“ O h g i v e t h a n k s t o t h e L o r d , f o r H e i s g o o d ,

f o r H i s m e r c y e n d u r e s f o r e v e r .”

Elizabeth held out for the best,

though her heart told her

otherwise. David wrote after a

near-death encounter, “You, O

Lord, have delivered my soul from

death, my eyes from tears, my feet from stumbling, that I may walk before the Lord in

the land of the living” (Psalm 116:8). Dear friend, you will too.

How do we call God good when our experience tells us otherwise? One way: “Jesus

loves me this I know, for the Bible tells me so.” We can either trust our battered

conclusions, or we can trust in the time-proven truth of Scripture. Down through the

years the saints of God have sung the refrain, “O give thanks to the Lord for He

is good, for his mercy endures forever.” I challenge you to live with integrity in

the desert, in the barrenness of your situation, in the quietness of unanswered

P s a l m 3 7 : 3

w w w . L u t h e r a n R e n e w a l . o r g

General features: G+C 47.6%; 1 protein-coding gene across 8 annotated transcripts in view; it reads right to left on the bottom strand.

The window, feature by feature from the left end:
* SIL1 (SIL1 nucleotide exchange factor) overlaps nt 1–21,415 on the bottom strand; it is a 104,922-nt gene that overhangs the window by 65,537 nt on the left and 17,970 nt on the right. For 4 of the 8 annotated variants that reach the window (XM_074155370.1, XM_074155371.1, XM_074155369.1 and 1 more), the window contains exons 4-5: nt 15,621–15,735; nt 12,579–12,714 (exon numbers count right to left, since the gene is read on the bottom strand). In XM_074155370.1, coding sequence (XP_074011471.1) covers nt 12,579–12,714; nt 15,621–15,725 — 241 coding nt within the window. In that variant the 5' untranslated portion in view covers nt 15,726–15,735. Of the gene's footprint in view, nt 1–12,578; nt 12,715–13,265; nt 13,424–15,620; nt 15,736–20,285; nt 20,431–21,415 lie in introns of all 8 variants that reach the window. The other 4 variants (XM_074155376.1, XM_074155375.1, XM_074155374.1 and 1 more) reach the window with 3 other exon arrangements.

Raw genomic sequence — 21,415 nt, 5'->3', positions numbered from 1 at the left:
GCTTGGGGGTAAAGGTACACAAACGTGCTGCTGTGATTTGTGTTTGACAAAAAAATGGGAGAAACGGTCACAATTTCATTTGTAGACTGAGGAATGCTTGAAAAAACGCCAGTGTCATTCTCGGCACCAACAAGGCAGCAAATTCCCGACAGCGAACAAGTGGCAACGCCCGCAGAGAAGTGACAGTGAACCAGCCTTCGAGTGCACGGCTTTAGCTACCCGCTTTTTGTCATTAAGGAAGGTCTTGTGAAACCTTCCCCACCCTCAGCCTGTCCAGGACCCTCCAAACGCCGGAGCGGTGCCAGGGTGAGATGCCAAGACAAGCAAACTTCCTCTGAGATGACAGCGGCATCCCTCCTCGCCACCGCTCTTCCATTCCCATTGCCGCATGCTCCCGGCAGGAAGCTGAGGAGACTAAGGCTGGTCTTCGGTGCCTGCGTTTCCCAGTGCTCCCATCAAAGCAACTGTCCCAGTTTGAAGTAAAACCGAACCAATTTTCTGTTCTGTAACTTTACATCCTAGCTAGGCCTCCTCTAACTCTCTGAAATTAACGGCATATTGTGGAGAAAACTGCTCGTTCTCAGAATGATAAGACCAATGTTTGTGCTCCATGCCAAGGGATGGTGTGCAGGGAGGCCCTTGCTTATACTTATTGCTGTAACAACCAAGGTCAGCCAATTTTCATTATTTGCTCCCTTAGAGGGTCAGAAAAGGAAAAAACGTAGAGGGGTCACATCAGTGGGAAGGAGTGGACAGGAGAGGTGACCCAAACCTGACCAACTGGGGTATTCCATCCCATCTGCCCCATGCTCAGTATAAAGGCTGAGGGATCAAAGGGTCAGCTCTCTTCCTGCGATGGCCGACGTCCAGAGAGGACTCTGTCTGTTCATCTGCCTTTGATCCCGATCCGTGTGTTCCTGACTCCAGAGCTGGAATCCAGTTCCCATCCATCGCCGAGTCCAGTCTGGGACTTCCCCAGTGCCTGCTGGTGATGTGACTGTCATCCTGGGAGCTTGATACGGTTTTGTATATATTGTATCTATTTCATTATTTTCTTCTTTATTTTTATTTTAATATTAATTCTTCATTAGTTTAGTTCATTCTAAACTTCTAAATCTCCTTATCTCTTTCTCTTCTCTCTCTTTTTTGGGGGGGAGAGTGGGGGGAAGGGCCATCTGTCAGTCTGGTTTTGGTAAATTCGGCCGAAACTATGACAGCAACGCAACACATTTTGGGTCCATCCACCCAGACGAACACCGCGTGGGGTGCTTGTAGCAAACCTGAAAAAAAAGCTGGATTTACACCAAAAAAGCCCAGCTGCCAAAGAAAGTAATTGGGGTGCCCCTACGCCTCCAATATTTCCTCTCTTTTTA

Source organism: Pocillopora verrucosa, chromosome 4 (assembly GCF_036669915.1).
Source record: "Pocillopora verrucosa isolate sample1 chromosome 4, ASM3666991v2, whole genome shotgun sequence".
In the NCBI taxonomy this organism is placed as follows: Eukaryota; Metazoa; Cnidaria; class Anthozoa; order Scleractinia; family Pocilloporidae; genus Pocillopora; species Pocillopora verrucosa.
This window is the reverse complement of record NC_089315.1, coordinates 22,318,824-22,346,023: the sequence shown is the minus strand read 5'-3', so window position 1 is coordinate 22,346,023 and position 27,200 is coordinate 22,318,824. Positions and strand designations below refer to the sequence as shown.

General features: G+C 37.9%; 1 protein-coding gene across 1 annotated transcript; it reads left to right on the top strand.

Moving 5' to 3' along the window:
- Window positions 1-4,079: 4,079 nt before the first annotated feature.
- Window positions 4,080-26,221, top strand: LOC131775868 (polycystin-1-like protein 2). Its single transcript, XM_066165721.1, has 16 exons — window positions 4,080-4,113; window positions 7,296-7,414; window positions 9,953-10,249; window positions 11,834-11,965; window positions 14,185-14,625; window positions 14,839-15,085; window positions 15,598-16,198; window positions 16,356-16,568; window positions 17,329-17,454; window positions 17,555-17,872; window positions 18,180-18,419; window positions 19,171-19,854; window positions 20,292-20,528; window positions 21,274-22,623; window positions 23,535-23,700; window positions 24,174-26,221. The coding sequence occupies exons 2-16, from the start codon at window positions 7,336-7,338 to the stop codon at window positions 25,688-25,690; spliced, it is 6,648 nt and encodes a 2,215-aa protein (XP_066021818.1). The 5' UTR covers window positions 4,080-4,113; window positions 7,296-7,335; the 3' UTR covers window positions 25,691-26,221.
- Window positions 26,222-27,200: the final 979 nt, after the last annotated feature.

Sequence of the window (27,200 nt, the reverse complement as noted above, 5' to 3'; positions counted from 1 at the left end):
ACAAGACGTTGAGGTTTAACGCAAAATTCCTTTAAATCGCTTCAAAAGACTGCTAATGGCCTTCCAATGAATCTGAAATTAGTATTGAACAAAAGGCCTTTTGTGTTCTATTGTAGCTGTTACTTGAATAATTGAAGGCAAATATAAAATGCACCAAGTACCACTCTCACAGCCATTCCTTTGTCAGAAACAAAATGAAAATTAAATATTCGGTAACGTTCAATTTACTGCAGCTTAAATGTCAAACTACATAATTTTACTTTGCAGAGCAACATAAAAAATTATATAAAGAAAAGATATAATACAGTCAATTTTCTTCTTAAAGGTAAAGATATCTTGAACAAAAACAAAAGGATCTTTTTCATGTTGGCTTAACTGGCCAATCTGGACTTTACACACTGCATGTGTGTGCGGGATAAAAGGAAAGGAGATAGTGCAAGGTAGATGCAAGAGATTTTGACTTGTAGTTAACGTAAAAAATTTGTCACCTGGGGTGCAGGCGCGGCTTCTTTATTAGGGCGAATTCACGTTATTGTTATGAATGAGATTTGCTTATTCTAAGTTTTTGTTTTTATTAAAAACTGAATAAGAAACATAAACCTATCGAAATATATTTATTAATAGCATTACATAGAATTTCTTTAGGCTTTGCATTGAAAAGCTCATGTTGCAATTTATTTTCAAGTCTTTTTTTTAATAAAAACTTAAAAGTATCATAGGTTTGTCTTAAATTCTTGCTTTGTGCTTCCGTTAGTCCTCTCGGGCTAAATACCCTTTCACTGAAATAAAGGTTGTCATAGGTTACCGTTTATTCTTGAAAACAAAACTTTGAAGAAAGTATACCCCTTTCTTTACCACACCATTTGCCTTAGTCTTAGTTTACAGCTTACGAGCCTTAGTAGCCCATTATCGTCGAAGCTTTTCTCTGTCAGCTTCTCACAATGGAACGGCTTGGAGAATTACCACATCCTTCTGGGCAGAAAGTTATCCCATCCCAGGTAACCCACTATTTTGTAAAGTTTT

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prayer. The psalmist reminds us to “trust in the Lord and do good” (Psalm 37:3).

The most powerful deeds of compassion and devotion arise out of a broken heart, not

a full one.

God is, after all, better than we can imagine Him to be. It takes ongoing revelation

to be able to understand just a little of His goodness. Only as we open up to His

revelation can we receive from His generous hand. “No eye has seen, no ear has

heard, no mind has conceived what God has prepared for those who love him,” (I Cor.

2:9). And that includes you. You will see His goodness. You can afford to trust Him.

You don’t have to key on your experience. He has prepared goodness for you, even as